An infectious disease specialist has detailed his biggest concern as coronavirus hysteria continues to sweep the nation – and surprisingly it’s not the spread of COVID-19 that worries him most.
Dr Abdu Sharkawy, who lives in Ontario, Canada, shared an eye-opening post to Facebook last week in which he called on the public to reconsider their reaction to the global epidemic.
He wrote that while he was “not scared” in the face of the rapid spread of the disease itself, he was worried about the fear and loss of reason that it had created across masses of society.
“What I am scared about is the loss of reason and wave of fear that has induced the masses of society into a spellbinding spiral of panic, stockpiling obscene quantities of anything that could fill a bomb shelter adequately in a post-apocalyptic world,” his post read.
“I am scared of the N95 masks that are stolen from hospitals and urgent care clinics where they are actually needed for frontline healthcare providers and instead are being donned in airports, malls, and coffee lounges, perpetuating even more fear and suspicion of others.”
He added he was scared hospitals would be overwhelmed by people showing minor symptoms and wanting to be checked “because you just never know”.
“And those with heart failure, emphysema, pneumonia and strokes will pay the price for overfilled emergency waiting rooms with only so many doctors and nurses to assess,” he wrote.
Dr Sharkawy said he was scared travel restrictions would come to be so extensive that “weddings will be cancelled, graduations missed and family reunions will not materialise”.
The economic impact of the reaction to the virus was also a major concern for the doctor, who feared the long-term implications on trade and partnerships would cause a global recession.
He said he was mostly scared about the kind of messages being received by the younger generation, and what it was teaching them about how to react when faced with a threat.
“Instead of reason, rationality, open-mindedness and altruism, we are telling them to panic, be fearful, suspicious, reactionary and self-interested,” he wrote.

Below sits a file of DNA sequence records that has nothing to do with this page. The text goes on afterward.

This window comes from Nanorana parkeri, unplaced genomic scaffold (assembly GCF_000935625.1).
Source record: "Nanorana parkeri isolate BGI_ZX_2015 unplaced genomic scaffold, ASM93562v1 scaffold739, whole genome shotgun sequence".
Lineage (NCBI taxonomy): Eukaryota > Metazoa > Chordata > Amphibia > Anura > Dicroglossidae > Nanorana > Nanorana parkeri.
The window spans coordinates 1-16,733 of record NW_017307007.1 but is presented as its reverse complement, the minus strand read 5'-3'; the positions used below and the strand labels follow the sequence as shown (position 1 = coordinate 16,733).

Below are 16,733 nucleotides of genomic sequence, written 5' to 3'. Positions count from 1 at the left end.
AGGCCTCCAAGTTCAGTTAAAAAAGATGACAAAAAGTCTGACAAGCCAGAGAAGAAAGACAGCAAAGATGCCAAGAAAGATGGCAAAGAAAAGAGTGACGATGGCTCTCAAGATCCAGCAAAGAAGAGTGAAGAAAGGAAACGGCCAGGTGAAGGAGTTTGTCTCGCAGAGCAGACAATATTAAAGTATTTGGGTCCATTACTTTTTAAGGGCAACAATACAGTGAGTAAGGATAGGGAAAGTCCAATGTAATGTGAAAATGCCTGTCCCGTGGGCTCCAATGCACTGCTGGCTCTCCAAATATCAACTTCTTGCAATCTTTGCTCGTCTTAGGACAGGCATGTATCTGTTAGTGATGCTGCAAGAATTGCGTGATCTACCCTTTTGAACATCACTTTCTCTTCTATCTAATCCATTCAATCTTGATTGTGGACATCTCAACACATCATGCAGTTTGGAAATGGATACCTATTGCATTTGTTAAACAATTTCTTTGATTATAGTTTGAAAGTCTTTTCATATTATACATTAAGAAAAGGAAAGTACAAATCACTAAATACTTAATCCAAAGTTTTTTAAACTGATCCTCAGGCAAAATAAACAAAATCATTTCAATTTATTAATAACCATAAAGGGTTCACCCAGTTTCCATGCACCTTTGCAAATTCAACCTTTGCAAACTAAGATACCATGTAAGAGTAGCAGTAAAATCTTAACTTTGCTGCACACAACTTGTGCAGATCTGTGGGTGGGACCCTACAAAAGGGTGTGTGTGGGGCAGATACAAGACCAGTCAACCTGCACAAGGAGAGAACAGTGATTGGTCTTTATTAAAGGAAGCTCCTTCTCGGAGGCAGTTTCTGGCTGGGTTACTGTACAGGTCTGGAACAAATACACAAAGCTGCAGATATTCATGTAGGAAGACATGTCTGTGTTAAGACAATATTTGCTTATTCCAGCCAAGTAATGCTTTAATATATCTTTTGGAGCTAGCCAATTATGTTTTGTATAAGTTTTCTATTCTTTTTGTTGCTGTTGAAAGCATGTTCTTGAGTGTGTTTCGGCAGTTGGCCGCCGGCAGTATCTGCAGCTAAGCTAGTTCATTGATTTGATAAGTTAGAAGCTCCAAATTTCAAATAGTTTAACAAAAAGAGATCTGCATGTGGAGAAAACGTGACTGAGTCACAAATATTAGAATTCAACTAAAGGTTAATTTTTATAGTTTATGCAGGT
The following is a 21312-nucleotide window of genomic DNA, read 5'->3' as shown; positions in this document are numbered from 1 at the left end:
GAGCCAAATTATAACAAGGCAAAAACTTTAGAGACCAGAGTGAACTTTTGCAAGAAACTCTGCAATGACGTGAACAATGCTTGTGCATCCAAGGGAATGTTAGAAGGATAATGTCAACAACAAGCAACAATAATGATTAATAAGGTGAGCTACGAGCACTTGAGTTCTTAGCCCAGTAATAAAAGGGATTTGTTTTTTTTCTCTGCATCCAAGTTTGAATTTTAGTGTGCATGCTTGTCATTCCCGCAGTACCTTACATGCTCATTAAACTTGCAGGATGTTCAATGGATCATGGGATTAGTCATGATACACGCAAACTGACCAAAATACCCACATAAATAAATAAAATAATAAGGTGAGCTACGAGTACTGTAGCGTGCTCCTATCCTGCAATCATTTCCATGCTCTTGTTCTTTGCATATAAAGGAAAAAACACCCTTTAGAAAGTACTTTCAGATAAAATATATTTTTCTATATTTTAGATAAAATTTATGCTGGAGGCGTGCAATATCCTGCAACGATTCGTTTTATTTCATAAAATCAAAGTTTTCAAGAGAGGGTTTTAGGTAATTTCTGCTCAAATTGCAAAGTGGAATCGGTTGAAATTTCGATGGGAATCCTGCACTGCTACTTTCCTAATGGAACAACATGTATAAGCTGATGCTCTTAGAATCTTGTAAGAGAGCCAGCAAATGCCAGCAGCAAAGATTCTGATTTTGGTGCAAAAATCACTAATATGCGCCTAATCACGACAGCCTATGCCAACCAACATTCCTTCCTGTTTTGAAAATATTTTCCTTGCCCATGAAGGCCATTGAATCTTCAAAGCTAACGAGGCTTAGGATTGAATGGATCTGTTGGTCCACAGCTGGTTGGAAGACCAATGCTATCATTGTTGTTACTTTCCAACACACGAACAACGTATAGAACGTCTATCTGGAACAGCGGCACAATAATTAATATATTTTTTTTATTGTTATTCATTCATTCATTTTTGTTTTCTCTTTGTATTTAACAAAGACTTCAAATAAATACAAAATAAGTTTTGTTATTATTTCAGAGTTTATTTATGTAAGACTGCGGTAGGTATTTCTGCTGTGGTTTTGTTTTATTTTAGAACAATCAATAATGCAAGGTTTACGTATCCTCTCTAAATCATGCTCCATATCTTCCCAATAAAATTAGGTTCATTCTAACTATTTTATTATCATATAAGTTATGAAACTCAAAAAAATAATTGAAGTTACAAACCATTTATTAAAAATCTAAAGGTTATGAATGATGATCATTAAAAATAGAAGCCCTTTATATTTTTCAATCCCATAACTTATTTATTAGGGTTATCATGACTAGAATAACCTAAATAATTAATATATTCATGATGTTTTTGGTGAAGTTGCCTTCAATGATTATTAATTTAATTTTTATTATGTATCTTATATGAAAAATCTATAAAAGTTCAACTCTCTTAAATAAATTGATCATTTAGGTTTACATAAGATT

The doctor encouraged the public to get comfortable with the possibility COVID-19 was nowhere near over, and was becoming more likely to have an even closer impact on people than it had up to this point.
“Expect it. Stop waiting to be surprised further. The fact is the virus itself will not likely do much harm when it arrives. But our own behaviours and ‘fight for yourself above all else’ attitude could prove disastrous,” he said.
“I implore you all. Temper fear with reason, panic with patience and uncertainty with education.”
Selfishness could prove ‘disastrous’
The doctor urged people to recognise the opportunity to learn more about health hygiene and the spread of transmissible diseases in the face of the global crisis.
“Let's meet this challenge together in the best spirit of compassion for others, patience, and above all, an unfailing effort to seek truth, facts and knowledge as opposed to conjecture, speculation and catastrophising,” he said.
“Facts not fear. Clean hands. Open hearts. Our children will thank us for it.”
More than a million people shared the post after it was written on March 5, and it has attracted hundreds of comments from people all over the world in support of his message.
His post comes after chaotic scenes inside supermarkets in Australia with shoppers filmed panic buying items like toilet paper, hand sanitiser and non-perishable pantry items.
Police in Sydney on the weekend reminded the public there was no need to be bulk-buying supplies after footage surfaced of a violent brawl involving toilet paper inside a Woolworths supermarket.
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